Swansea and Mumbles Railway

Swansea And Mumbles Railway

Swansea and Mumbles Railway

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Description:
|}The Swansea and Mumbles Railway was the world's first passenger railway service, located in Swansea, Wales.

Originally built under an Act of Parliament of 1804 to move limestone from the quarries of Mumbles to Swansea and to the markets beyond, it carried the world's first fare-paying railway passengers on 25 March 1807 (the same day the British Parliament abolished the transportation of slaves from Africa). It later moved from horse power to steam locomotion, and finally converted to electric trams, before closing in January 1960, in favour of motor buses.

At the time of the railway's closure, it had been the world's longest serving railway and it still holds the record for the highest number of forms of traction of any railway in the world - horse-drawn, sail power, steam power, electric power, petrol and diesel.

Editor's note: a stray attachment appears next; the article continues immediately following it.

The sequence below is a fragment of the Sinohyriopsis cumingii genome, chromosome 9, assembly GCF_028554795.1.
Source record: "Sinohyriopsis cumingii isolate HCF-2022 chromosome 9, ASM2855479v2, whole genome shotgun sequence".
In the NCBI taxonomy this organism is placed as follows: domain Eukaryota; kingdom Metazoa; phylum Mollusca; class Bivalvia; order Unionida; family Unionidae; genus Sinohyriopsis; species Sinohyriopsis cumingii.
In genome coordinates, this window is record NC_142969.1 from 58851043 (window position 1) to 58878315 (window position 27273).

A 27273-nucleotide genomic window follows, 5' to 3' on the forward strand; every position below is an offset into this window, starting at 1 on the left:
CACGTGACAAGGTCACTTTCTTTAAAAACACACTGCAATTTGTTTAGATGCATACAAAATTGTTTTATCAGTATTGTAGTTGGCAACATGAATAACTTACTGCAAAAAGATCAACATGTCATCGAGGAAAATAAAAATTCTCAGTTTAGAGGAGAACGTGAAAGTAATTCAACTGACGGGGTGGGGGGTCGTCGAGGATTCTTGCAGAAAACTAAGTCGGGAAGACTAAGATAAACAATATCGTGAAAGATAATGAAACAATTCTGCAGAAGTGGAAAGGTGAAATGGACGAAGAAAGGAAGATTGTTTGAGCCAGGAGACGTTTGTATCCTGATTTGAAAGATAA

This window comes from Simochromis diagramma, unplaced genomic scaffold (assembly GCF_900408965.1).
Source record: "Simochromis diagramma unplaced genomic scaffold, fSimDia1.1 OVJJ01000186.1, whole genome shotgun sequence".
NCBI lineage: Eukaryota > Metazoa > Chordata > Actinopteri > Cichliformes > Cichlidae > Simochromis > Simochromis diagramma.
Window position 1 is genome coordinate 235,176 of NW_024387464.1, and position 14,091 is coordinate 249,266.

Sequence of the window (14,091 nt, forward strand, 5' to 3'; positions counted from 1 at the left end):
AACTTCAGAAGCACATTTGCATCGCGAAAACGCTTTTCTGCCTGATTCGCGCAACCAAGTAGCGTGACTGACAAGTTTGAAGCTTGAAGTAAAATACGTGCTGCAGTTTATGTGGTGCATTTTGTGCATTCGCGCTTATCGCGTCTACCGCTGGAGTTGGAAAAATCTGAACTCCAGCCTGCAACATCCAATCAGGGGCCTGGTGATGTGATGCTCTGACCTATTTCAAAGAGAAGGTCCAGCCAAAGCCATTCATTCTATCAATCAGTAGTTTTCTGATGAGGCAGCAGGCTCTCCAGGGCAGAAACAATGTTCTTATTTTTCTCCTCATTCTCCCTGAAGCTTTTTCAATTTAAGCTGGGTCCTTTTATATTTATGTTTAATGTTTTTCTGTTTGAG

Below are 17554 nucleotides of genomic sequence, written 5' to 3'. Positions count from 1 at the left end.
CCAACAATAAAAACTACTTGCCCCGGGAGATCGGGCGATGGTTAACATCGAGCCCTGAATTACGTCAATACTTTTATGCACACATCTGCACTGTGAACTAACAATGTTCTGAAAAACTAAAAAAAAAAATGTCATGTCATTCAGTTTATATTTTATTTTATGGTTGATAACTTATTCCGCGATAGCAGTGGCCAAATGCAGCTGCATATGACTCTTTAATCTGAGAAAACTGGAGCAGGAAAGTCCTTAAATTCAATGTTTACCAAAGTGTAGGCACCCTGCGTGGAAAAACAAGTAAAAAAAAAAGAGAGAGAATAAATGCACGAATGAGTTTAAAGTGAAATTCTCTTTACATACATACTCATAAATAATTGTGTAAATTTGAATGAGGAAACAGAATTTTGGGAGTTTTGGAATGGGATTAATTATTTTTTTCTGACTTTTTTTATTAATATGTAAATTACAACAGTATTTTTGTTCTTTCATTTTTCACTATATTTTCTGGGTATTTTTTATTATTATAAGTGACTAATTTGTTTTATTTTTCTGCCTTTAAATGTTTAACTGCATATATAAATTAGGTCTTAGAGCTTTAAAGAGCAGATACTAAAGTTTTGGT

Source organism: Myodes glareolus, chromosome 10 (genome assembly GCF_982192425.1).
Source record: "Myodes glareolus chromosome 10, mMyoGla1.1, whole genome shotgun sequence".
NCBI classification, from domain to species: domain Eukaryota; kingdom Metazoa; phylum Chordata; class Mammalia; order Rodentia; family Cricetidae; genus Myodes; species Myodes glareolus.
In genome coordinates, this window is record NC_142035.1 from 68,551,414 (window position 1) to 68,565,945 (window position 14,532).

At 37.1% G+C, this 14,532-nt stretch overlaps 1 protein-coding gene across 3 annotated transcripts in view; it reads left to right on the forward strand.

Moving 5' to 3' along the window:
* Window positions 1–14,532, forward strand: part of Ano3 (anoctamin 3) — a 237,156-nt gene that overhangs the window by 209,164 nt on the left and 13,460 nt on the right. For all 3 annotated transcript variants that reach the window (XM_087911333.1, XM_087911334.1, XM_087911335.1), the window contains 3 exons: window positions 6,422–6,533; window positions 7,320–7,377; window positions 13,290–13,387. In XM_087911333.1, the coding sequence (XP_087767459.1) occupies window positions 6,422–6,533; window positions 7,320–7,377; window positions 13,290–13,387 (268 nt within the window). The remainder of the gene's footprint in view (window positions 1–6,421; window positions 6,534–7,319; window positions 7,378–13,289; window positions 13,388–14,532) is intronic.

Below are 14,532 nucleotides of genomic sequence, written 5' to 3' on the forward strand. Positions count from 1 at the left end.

History

In 1804 the British Parliament approved the laying of a railway line between Swansea and Oystermouth in South Wales, for transportation of mined materials to and from the Swansea Canal and the harbour at the mouth of the River Tawe. and in the autumn of that year the first tracks were laid. At this stage, the railway was known as the Oystermouth Railway. It later became the Swansea and Mumbles Railway, but in common parlance its name was the Mumbles Train.

There was no road link between Swansea and Oystermouth and the original purpose of the railway was to transport...
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